Juan Pablo Montoya broke his 2005 duck and took his first win for McLaren in fine style. But a second consecutive weekend troubled by engined failure for Kimi Raikkonen stymied his assault on Fernando Alonso’s championship lead.
The final practice session for the British Grand Prix had barely begun when the number nine McLaren-Mercedes of Kimi Räikkönen coasted to a halt. The lack of any visible smoke suggested that this was not an engine problem – perhaps a repeat of Montoya’s hydraulic failure in France. But no, this was an engine problem, and so for the second race in a row Raikkonen would be put back ten places on the grid.
Thus the die was cast for a race that, on the strength of practice alone, should have been a McLaren benefit. Except now Raikkonen’s qualifying position would be compromised to an even worse degree than team-mate Montoya, who would be punished for his French DNF (also a mechanical failure) by running fifth in qualifying.
Toyota had looked fast over single laps but consistent race pace continued to elude them. Home favourite Jenson Button was, too, just shy of the ultimate pace.
Renault were given an opportunity to seize and it was taken by – who else – Fernando Alonso, who set the pole time despite running with more than anyone bar Raikkonen (second fastest, dropping to twelfth) and Michael Schumacher (tenth fastest after an off at Stowe, which would become ninth).
Button, buoyed by massive Silverstone support, put the BAR on the front row of the grid by dint of Raikkonen’s misfortune. But the real story of qualifying was Montoya’s scintillating lap that placed him an a handy-looking third.
It looked even handier as the five red lights went out on Sunday and Montoya catapulted past Button and up to the outside of Alonso at Copse. Alonso gave him a sliver of racing room and Montoya squeezed through.
Montoya could not sprint away from Alonso in the early laps, and the two pulled away only gradually from Button, tending to suggest that Alonso’s true pace was being contained. But Raikkonen’s certainly was. He had leapt from twelfth to eighth behind Schumacher who, ironically, was being smartly contained by the same Jarno Trulli who had verbally lambasted the German for refusing to support the drivers’ stance on Indianapolis.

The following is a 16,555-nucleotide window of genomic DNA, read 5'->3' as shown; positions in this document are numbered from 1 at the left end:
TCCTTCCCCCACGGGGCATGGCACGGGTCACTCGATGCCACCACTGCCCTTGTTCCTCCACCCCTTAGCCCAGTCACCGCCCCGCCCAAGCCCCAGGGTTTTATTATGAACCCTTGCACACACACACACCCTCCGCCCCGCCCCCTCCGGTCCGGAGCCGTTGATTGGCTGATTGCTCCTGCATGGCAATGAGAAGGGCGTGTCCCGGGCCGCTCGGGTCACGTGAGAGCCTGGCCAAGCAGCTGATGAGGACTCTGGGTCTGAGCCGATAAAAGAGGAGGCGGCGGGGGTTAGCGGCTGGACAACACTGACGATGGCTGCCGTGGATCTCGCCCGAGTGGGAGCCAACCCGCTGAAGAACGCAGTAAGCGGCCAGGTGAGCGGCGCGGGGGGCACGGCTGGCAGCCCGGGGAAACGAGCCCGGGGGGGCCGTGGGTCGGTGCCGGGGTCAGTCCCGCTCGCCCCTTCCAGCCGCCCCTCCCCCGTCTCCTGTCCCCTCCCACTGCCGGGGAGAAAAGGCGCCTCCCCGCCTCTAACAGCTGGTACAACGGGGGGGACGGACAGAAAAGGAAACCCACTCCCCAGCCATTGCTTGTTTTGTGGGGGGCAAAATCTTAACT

Schumacher held back – he never really looked like putting a move on Trulli, while Raikkonen scrambled frantically in search of an opportunity. His best shot came after the lap three rolling restart, owed to Takuma Sato’s stalled BAR, but a twitch of oversteer at Becketts thwarted his attempt at a run at Schumacher down the Hangar straight where, under braking into Stowe, he would later prove massively quicker than the Ferrari. Ahead, Montoya led Alonso, Button, Rubens Barrichello and Giancarlo Fisichella.
The new aerodynamic regulations were making their presence felt once again, even at this more overtaking-condusive venue than Magny-Cours. Alonso pressed Montoya and readied himself to leap past during the pit stops. Sure enough, Montoya pitted one lap before Alonso, but the Spaniard was delayed lapping Jacques Villeneuve and David Coulthard. Emerging from the pits Montoya roared back up alongside and through into Maggotts, exactly has he had on lap one. Status quo resumed.
Further back, Barrichello made his first of three stops which – surprise, surprise – dropped him behind his team mate. Button capitalised, but Fisichella jumped the pair of them.
Trulli, Schumacher and Raikkonen stopped in that sequence and thus resumed in reverse order. Raikkonen caught up to the Montoya – Alonso battle at the end of his first stint and even smartly passed Alonso into Stowe – but, sadly, it was the last they saw of each other.
The race was quickly beginning to peter out – Montoya edging away from Alonso, especially in traffic, Fisichella holding station, Button being reeled in by Raikkonen. Reliability across the field was nearly faultless – Sato got going again and the only DNF was Narain Karthikeyan – his team mate Tiago Monteiro was classified for a remarkable 12th time.
Montoya had a significant gap to Alonso when he made his final stop, but Alonso stayed out for a crucial four laps longer. Once again it would be a hair-raising sprint into Maggotts, but Montoya ahead more comfortably this time. Thing did not go so smoothly for Fisichella, though, who again stalled in his final pit stop, for which he blamed the car. This allowed Raikkonen through to third and up onto the podium.
The moods of the two McLaren drivers after the race could not have stood in more stark contrast. Montoya, jubiliant, vindicated; Raikkonen, disappointed, regretful, foiled again, spoke of his fear that his championship hopes were fading. He now trails Alonso 77-51.